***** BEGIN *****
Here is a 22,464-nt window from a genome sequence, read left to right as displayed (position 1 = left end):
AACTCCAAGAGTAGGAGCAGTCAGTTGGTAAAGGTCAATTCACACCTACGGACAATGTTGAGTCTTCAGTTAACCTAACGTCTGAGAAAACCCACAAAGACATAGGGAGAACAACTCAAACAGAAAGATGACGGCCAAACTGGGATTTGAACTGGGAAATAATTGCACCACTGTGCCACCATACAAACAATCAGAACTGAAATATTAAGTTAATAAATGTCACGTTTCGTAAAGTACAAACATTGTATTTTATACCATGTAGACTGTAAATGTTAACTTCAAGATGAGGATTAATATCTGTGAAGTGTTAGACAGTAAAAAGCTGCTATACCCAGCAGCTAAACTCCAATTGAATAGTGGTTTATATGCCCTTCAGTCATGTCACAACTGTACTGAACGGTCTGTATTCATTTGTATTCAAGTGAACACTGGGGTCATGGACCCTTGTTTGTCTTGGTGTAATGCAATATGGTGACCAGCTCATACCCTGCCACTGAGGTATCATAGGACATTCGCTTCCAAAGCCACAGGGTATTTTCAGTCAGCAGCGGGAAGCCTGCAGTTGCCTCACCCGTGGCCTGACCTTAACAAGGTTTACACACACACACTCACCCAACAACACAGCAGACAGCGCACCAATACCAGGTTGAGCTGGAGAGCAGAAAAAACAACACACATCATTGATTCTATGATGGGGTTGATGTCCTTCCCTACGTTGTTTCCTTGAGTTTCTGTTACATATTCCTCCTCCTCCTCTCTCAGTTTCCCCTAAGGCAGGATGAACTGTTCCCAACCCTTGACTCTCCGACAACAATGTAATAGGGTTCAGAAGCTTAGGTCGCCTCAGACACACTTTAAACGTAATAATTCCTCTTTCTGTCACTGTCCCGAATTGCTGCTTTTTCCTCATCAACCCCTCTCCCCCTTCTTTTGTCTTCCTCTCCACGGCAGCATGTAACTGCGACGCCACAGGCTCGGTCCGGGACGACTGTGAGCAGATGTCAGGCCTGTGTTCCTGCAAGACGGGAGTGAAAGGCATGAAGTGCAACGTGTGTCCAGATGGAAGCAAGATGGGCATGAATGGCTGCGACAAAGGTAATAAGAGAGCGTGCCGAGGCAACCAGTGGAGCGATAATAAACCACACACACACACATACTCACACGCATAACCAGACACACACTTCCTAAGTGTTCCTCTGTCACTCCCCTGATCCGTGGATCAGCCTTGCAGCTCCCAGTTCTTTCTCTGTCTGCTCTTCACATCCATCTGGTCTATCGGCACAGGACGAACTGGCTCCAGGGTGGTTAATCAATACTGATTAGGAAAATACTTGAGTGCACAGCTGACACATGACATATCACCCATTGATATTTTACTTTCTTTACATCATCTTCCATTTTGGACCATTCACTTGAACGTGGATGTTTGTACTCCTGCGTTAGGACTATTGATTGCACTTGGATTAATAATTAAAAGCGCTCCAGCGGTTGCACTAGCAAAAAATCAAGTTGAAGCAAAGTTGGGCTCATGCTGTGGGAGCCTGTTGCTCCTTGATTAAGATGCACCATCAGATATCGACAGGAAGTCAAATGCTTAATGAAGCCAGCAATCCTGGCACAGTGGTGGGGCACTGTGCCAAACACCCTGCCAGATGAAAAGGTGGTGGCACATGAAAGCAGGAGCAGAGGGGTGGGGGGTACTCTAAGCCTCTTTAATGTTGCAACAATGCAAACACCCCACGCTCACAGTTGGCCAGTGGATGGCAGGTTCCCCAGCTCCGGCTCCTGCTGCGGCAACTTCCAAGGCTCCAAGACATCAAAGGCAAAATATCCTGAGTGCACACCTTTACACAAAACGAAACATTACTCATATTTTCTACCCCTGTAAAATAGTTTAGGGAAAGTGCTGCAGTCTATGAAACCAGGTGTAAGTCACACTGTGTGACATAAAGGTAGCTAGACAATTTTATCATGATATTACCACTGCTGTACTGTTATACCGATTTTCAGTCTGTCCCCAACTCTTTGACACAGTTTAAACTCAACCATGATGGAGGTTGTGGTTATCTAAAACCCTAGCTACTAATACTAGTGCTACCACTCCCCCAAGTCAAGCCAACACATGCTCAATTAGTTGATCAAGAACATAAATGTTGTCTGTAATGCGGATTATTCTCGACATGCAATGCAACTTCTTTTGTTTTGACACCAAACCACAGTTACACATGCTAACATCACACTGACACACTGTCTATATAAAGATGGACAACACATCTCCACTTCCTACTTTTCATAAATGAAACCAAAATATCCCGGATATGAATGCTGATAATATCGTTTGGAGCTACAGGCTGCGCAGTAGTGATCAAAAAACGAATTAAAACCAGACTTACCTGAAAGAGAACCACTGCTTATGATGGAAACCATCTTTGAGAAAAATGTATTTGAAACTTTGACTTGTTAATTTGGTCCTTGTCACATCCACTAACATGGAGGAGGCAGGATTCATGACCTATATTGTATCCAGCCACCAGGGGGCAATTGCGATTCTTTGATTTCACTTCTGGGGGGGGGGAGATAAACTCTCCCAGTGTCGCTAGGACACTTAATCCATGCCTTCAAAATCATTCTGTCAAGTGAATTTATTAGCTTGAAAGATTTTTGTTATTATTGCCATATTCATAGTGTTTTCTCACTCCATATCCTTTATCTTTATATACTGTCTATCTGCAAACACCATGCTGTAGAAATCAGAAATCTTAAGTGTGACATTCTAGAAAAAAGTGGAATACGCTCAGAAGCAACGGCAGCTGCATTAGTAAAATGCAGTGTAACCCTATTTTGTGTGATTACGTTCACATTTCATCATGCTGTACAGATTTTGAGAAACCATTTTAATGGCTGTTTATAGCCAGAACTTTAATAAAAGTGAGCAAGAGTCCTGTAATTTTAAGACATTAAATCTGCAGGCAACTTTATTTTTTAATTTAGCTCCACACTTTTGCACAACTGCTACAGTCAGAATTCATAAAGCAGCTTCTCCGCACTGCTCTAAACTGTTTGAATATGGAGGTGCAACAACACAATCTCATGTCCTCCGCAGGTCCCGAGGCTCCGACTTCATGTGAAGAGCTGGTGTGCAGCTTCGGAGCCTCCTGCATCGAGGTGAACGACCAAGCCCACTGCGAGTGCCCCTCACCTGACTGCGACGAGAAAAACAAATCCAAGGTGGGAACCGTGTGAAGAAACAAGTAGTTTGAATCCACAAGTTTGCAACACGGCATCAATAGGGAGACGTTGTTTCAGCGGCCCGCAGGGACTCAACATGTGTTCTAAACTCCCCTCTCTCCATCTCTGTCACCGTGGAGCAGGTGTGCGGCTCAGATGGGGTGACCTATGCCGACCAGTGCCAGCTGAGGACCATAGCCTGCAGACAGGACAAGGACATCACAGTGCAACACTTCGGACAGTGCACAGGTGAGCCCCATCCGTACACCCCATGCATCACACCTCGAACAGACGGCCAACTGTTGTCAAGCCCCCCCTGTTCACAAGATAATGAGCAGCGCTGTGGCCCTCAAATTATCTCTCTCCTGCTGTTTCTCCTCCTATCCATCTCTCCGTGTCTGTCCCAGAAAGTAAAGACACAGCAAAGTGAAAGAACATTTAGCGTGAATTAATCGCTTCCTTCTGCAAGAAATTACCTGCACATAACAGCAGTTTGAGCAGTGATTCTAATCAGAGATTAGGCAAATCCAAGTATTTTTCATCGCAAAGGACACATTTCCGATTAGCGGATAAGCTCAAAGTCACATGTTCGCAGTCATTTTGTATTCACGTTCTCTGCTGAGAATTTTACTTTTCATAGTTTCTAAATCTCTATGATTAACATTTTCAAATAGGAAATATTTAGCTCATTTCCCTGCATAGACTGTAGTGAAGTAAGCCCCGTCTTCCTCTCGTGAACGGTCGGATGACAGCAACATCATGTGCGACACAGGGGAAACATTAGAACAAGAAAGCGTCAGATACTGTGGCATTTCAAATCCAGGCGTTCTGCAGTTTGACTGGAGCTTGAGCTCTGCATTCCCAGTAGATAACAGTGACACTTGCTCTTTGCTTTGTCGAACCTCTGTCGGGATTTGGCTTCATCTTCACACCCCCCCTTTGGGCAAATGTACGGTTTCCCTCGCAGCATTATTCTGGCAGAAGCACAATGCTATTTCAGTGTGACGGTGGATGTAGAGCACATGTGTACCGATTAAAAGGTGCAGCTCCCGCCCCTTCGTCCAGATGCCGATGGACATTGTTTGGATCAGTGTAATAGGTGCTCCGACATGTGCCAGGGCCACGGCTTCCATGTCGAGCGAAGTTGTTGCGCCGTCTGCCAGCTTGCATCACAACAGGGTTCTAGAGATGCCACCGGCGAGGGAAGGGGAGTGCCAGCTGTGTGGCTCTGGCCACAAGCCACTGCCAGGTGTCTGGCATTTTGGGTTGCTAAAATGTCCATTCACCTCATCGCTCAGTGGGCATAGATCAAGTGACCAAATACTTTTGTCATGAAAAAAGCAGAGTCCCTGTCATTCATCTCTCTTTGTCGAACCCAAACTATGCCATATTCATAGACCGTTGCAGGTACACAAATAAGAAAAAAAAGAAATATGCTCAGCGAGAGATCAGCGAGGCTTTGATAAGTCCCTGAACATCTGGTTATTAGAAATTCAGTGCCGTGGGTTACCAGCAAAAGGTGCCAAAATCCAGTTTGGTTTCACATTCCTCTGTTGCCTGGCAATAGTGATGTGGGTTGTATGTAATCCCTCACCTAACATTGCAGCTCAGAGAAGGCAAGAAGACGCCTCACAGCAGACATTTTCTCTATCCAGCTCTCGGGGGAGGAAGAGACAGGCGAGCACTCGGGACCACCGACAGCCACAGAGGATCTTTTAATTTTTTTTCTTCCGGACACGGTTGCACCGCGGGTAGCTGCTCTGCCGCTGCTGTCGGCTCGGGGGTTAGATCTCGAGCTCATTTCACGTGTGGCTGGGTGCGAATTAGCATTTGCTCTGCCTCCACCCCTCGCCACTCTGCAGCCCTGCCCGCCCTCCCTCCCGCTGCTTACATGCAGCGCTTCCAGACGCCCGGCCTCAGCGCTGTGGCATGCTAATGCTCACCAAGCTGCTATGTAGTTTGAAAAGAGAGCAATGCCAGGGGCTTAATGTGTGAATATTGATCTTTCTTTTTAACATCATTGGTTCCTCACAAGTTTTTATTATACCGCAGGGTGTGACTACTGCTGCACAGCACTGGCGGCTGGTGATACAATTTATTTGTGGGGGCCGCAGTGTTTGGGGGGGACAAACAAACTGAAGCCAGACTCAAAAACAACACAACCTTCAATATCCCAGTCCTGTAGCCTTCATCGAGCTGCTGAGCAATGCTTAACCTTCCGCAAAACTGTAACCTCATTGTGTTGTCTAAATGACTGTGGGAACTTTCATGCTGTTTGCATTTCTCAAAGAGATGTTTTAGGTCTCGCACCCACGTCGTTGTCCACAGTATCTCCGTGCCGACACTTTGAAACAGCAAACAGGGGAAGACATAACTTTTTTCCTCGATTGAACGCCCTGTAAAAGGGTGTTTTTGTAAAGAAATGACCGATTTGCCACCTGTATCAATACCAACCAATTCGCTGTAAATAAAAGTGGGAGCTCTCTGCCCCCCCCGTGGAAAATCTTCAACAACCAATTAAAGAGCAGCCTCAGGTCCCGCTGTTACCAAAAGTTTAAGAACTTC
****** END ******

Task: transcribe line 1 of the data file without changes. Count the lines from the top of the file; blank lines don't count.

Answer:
Here is a 22,464-nt window from a genome sequence, read left to right as displayed (position 1 = left end):